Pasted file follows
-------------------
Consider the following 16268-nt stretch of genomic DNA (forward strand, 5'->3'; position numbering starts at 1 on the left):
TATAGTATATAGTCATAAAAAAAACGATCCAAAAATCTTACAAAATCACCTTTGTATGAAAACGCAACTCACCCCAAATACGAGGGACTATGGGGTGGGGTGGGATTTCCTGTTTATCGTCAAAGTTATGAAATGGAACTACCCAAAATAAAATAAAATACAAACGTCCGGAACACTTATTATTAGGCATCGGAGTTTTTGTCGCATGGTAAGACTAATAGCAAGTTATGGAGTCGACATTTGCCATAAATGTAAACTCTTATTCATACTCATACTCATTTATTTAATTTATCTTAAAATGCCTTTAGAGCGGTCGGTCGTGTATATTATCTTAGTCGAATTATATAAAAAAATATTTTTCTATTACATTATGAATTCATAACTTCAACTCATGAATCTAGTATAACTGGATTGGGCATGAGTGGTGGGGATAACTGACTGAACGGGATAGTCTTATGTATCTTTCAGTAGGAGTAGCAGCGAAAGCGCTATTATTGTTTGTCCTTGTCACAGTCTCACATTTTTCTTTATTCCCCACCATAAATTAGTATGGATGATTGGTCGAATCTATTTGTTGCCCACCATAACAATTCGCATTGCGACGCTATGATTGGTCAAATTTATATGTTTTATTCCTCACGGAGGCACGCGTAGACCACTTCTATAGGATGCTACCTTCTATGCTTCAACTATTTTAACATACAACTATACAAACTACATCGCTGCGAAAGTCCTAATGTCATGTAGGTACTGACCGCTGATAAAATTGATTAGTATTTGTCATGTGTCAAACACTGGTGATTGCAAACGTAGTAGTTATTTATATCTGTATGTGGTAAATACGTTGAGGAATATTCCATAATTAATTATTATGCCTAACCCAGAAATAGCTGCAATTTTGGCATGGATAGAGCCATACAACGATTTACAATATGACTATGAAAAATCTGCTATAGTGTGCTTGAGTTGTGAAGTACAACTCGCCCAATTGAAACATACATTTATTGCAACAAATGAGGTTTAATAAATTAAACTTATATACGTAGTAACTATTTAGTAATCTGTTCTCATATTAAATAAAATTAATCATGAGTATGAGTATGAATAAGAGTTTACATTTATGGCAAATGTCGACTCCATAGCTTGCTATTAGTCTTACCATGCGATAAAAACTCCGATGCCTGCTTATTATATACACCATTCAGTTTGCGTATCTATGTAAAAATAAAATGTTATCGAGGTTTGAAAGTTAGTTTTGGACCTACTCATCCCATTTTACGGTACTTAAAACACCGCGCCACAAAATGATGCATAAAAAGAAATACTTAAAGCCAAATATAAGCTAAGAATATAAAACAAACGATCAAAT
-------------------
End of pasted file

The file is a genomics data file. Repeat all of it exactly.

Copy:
Consider the following 16268-nt stretch of genomic DNA (forward strand, 5'->3'; position numbering starts at 1 on the left):
TATAGTATATAGTCATAAAAAAAACGATCCAAAAATCTTACAAAATCACCTTTGTATGAAAACGCAACTCACCCCAAATACGAGGGACTATGGGGTGGGGTGGGATTTCCTGTTTATCGTCAAAGTTATGAAATGGAACTACCCAAAATAAAATAAAATACAAACGTCCGGAACACTTATTATTAGGCATCGGAGTTTTTGTCGCATGGTAAGACTAATAGCAAGTTATGGAGTCGACATTTGCCATAAATGTAAACTCTTATTCATACTCATACTCATTTATTTAATTTATCTTAAAATGCCTTTAGAGCGGTCGGTCGTGTATATTATCTTAGTCGAATTATATAAAAAAATATTTTTCTATTACATTATGAATTCATAACTTCAACTCATGAATCTAGTATAACTGGATTGGGCATGAGTGGTGGGGATAACTGACTGAACGGGATAGTCTTATGTATCTTTCAGTAGGAGTAGCAGCGAAAGCGCTATTATTGTTTGTCCTTGTCACAGTCTCACATTTTTCTTTATTCCCCACCATAAATTAGTATGGATGATTGGTCGAATCTATTTGTTGCCCACCATAACAATTCGCATTGCGACGCTATGATTGGTCAAATTTATATGTTTTATTCCTCACGGAGGCACGCGTAGACCACTTCTATAGGATGCTACCTTCTATGCTTCAACTATTTTAACATACAACTATACAAACTACATCGCTGCGAAAGTCCTAATGTCATGTAGGTACTGACCGCTGATAAAATTGATTAGTATTTGTCATGTGTCAAACACTGGTGATTGCAAACGTAGTAGTTATTTATATCTGTATGTGGTAAATACGTTGAGGAATATTCCATAATTAATTATTATGCCTAACCCAGAAATAGCTGCAATTTTGGCATGGATAGAGCCATACAACGATTTACAATATGACTATGAAAAATCTGCTATAGTGTGCTTGAGTTGTGAAGTACAACTCGCCCAATTGAAACATACATTTATTGCAACAAATGAGGTTTAATAAATTAAACTTATATACGTAGTAACTATTTAGTAATCTGTTCTCATATTAAATAAAATTAATCATGAGTATGAGTATGAATAAGAGTTTACATTTATGGCAAATGTCGACTCCATAGCTTGCTATTAGTCTTACCATGCGATAAAAACTCCGATGCCTGCTTATTATATACACCATTCAGTTTGCGTATCTATGTAAAAATAAAATGTTATCGAGGTTTGAAAGTTAGTTTTGGACCTACTCATCCCATTTTACGGTACTTAAAACACCGCGCCACAAAATGATGCATAAAAAGAAATACTTAAAGCCAAATATAAGCTAAGAATATAAAACAAACGATCAAAT